Tuesday, December 7, 2010

Tuesdays Tomes: My Man Jeeves by P.G. Woodhouse

Tuesday Tomes is a weekly book review of mainly vintage books.

My Man Jeeves by P.G. Woodhouse

In this 1919 collection of 8 short stories (many which appeared earlier in the US in the Saturday Evening Post and in the UK in the Strand ) only half actually feature Jeeves…the first three and the last but it really doesn’t matter-the rest feature Reggie Pepper and the entire collection is humorous.

In the first three stories, Bertie Wooster and his man Jeeves are in New York City for their adventures with Bertie’s friends. Here’s how Bertie describes his invaluable valet:

Jeeves--my man, you know--is really a most extraordinary chap. So capable. Honestly, I shouldn't know what to do without him. On broader lines he's like those chappies who sit peering sadly over the marble battlements at the Pennsylvania Station in the place marked "Inquiries." You know the Johnnies I mean. You go up to them and say: "When's the next train for Melonsquashville, Tennessee?" and they reply, without stopping to think, "Two-forty-three, track ten, change at San Francisco." And they're right every time. Well, Jeeves gives you just the same impression of omniscience.’

“Leave it to Jeeves”…how famous is that line and how I wish I had a Jeeves to leave it all too. You know a clever chappy who could not only tell me what clothes look good on me and how to wear my hair most becomingly but who could solve the little problems of my friends as well…well, solve their problems in the same way that House almost kills his patients before curing them!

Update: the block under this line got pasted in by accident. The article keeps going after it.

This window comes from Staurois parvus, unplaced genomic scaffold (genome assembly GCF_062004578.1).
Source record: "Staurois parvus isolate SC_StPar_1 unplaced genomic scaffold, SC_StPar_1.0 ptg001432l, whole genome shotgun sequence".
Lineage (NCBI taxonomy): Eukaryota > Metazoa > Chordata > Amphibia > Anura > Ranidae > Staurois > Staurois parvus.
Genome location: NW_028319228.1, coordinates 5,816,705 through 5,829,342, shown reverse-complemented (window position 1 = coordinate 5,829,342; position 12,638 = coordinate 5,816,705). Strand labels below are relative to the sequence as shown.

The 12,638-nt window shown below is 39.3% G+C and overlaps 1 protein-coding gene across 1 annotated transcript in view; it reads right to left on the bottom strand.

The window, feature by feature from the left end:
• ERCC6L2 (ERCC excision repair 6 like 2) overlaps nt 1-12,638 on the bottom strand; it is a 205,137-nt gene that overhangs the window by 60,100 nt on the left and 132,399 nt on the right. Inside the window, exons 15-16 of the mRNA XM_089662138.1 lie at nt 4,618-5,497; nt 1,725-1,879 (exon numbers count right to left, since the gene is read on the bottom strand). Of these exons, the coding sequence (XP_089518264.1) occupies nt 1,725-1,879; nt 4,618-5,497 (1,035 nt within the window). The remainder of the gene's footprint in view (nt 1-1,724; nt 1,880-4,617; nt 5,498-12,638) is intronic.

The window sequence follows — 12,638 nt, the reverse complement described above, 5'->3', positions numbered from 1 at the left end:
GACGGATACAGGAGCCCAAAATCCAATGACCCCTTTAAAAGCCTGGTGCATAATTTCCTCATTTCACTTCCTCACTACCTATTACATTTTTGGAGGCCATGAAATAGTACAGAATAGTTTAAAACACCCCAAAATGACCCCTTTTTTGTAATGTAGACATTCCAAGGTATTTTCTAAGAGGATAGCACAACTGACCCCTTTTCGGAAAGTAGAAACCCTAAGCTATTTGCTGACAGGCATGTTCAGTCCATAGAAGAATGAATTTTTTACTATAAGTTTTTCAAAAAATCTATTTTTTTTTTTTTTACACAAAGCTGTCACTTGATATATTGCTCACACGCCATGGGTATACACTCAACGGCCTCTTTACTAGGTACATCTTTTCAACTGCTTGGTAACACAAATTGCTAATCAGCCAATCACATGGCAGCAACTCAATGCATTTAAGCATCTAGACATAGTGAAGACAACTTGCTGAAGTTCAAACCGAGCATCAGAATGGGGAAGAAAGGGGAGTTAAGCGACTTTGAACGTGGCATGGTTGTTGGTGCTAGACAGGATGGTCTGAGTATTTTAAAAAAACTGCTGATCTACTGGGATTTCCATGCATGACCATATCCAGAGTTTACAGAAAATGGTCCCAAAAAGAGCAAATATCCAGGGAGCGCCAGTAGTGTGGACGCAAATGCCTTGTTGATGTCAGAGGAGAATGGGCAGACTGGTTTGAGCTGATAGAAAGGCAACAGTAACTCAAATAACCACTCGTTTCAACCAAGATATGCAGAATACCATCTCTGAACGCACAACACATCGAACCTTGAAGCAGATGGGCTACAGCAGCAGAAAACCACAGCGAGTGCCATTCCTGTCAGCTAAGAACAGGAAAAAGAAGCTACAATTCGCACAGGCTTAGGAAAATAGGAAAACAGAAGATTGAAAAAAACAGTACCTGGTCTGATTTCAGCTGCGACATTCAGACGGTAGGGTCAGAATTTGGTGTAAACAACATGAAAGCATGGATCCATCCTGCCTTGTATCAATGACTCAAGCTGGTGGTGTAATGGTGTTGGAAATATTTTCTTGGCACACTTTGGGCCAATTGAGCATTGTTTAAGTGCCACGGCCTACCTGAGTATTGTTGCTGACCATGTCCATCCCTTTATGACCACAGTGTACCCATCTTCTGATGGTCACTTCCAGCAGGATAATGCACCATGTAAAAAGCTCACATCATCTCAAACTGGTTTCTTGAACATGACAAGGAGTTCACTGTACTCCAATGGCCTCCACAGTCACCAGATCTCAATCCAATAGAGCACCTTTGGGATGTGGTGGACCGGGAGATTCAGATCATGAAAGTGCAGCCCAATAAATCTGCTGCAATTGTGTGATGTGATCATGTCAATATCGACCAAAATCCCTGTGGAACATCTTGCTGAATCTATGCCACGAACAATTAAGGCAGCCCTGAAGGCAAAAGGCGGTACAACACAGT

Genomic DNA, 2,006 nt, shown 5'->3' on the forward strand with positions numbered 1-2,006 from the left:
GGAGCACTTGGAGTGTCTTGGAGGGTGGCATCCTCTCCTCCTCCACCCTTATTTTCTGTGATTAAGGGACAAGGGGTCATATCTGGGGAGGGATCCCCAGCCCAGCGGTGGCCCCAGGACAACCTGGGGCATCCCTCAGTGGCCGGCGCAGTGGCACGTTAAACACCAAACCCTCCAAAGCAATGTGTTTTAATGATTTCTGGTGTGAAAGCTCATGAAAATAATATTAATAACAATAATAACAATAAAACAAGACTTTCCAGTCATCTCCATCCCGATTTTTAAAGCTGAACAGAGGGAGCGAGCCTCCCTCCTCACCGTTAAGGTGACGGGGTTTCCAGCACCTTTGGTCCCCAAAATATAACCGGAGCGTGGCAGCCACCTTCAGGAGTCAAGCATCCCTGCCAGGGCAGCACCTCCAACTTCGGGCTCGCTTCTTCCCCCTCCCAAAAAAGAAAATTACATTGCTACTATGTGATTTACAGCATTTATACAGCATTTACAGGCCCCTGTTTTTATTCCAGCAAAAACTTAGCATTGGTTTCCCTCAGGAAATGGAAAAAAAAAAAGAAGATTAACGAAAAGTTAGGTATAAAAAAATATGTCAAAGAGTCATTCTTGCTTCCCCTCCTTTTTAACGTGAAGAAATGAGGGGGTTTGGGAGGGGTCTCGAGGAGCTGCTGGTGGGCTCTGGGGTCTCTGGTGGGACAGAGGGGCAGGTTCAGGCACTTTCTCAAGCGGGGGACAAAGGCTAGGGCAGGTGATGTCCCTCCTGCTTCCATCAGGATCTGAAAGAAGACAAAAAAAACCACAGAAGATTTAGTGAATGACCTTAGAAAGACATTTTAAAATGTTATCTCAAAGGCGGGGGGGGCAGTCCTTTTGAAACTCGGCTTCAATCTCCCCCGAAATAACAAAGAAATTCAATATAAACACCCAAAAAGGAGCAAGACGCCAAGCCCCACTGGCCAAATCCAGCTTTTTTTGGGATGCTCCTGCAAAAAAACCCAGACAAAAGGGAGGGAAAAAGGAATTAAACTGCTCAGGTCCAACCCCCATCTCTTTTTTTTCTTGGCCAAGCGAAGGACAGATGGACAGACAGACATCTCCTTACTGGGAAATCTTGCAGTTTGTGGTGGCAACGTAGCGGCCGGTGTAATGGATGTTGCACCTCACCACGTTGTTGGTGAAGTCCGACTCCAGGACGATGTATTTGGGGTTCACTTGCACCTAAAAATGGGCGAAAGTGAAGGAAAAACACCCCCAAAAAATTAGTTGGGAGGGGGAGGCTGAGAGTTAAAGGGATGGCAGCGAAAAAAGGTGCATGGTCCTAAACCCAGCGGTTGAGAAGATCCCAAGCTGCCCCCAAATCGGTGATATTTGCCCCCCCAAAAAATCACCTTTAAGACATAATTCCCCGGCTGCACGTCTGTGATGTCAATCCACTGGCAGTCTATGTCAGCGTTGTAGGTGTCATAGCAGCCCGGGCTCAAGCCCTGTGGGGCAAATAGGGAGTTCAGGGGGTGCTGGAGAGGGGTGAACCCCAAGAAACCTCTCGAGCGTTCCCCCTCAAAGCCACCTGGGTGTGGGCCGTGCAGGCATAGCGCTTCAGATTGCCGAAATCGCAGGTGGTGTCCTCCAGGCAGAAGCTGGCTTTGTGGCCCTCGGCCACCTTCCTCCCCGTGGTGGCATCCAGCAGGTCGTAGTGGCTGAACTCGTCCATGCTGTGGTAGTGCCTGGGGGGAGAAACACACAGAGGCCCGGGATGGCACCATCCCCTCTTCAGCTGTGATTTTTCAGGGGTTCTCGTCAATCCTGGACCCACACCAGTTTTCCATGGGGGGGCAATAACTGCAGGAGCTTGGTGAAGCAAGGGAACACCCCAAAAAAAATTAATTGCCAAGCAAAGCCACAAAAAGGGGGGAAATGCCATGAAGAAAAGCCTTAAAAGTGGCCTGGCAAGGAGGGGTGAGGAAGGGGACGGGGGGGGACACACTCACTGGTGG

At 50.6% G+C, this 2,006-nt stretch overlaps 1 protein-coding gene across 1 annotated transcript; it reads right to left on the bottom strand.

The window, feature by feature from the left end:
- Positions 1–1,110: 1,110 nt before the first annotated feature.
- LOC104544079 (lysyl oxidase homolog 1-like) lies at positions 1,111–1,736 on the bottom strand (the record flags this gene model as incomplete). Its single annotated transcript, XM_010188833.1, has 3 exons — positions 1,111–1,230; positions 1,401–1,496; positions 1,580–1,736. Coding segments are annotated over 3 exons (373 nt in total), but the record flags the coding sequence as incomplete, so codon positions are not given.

Have you ever spent any time at the shore? Here’s a peak at what Reggie Pepper has to say about it from “Helping Freddie”

‘Do you know Marvis Bay? It's in Dorsetshire. It isn't what you'd call a fiercely exciting spot, but it has its good points. You spend the day there bathing and sitting on the sands, and in the evening you stroll out on the shore with the gnats. At nine o'clock you rub ointment on the wounds and go to bed.

It seemed to suit poor old Freddie. Once the moon was up and the breeze sighing in the trees, you couldn't drag him from that beach with a rope. He became quite a popular pet with the gnats. They'd hang round waiting for him to come out, and would give perfectly good strollers the miss-in-baulk just so as to be in good condition for him.’

For a fun, humorous look at life on the rich side on both sides of the Pond, you can’t do any better than this wonderfully written, genteel collection. Perfectly read by Mark Nelson, you can download this free audio-book here or the free e-book in pdf. or kindle format here. (Its thanks to a reader’s comment that I thought to look for P.G. Woodhouse at Librivox!)

Here's Hugh Laurie as Bertie and Steven Frye as Jeeves


Elaine/Muddling Through said...

I LOVE the Jeeves stores and have read/listened to as many as I could find at our local library. Thanks for the Hugh Laurie clip. He's much more pleasant as Bertie, isn't he!

Ulla said...

I have seen the Jeeves series on TV at least two times and always enjoyed them. Both actors are perfect for their roles.

Allie said...

I adore Wodehouse - any of them, doesn't even have to be Jeeves and Wooster! I love the video series as well, our library is getting them in slowly. Hysterical. I hate Laurie as House but he's the perfect Wooster!